Unlike the usual mobile browsers, AR browsers look basically simpler in terms of functionality and layout. They have several internal similarities: Search channel, camera view, recommendations, tutorials and settings.
Search channel: Because only specific channels can run within the browser, so the URL bar is replaced by a search bar or search function.
Camera view: The largest space on the screen is taken by the camera view, which shows the AR content from running channel overlaid on the reality.
Recommendations: A list of featured channels recommended by the systems, help users get started and see what is new.
Tutorials: A series of slides or websites showing users how to use the browser, it is necessary because AR browser work in a very different way compared to usual browsers.
Settings: A place for users to change the settings for the browser.
Both of Layar and Wikitude have favorite system, which is like a simplified version of the bookmark system of other mobile browsers. And because a considerable part of AR channels are working based on user’s geolocation, Junaio and layar notify the users of usable channels nearby, which naturally involves the users into a strongly relevant AR experience.

And about the layout, two of them are using left side bar with Breadcrumb menu instead of top bar. Because there are more AR related functions and sub functions to show and topside bar might not have enough space for them and their extensions.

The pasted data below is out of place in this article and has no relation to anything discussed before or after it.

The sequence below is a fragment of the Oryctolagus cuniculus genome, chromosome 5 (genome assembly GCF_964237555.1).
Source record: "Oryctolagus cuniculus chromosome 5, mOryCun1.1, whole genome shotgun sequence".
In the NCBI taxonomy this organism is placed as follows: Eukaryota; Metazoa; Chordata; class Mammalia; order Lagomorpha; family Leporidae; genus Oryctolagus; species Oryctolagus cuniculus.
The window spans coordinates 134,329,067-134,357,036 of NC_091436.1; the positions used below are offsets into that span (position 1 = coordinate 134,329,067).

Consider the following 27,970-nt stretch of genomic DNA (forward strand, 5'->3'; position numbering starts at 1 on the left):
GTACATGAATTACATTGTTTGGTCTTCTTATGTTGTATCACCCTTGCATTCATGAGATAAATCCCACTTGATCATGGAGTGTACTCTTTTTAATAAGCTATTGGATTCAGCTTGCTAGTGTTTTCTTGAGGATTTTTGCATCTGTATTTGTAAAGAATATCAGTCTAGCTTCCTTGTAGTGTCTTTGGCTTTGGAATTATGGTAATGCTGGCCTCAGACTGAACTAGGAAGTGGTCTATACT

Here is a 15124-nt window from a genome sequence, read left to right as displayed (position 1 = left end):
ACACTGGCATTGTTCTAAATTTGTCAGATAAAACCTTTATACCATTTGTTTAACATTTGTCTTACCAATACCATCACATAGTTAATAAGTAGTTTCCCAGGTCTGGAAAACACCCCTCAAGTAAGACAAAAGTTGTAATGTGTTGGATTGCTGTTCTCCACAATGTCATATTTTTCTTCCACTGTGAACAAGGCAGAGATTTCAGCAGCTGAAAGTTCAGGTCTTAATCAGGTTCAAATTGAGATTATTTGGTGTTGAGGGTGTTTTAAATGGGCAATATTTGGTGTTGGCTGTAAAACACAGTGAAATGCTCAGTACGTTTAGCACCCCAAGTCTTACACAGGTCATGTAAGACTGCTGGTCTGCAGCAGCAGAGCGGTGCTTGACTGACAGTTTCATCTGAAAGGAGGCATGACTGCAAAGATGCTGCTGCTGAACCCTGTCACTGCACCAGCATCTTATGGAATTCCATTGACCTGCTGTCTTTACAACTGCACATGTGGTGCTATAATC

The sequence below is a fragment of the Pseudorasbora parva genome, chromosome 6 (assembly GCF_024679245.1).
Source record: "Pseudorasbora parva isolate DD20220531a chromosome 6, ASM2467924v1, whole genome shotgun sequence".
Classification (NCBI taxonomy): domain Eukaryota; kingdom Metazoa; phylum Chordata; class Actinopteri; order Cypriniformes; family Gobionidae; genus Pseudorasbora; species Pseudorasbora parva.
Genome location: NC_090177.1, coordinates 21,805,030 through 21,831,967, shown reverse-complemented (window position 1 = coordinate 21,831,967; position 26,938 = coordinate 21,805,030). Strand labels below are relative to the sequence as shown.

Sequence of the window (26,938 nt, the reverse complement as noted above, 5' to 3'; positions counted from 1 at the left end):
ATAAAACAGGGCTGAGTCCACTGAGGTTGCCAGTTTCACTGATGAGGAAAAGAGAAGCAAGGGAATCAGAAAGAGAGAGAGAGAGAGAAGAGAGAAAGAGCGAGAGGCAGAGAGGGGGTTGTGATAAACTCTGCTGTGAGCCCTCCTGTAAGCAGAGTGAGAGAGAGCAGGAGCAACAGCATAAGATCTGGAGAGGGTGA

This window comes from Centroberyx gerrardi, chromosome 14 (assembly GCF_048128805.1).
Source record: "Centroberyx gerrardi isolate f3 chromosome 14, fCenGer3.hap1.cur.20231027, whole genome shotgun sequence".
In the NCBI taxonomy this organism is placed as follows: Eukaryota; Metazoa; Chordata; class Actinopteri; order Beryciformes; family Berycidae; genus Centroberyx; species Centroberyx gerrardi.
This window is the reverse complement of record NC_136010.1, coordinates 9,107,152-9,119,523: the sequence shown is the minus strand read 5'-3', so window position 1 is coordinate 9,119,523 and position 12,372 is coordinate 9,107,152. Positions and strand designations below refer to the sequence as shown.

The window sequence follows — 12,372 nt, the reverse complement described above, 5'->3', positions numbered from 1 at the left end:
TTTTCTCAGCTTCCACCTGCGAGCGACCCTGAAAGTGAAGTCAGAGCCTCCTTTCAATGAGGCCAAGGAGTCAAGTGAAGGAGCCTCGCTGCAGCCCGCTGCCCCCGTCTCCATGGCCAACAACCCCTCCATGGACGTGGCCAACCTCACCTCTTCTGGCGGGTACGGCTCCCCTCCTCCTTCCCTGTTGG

Functional Requirements

Along with the data from the user study, the competitive analysis, the insights brought by Prof.Macintyre, who arouse the idea of the Argon browser at the very first place, Prof. Bolter and PhD student Gheric Speiginer, who has been working on Argon development for years, are the foundation for the functionality requirements.
In this approach, we learnt that the order and settings of running channels (websites) are extremely important and multiple channels will probably collaborate, complement each other to weave a decant AR experience, Argon should have more controls over running channels (websites) and capabilities to inform the users of the current status.
• Management of running channels (websites).
• Indication of running channels (websites).
• Multiple mode switches for channels (websites).
• Navigation around multiple websites.
• Bookmark system.
• Settings for browser or relevant account
• URL input

We generate usability and user experience requirements from previous interview as well as lab meeting.

Usability Requirements

• Learnability and understandability
The application is intuitive, easy to learn and do not require related background knowledge or experience of the user. It can work and show its capabilities in the shortest time for new users.
• Efficiency (short workflow)
All the fundamental tasks have a short workflow. None of them is time-consuming.
• Easy to use
All the fundamental tasks are easy to perform with low physical and mental efforts.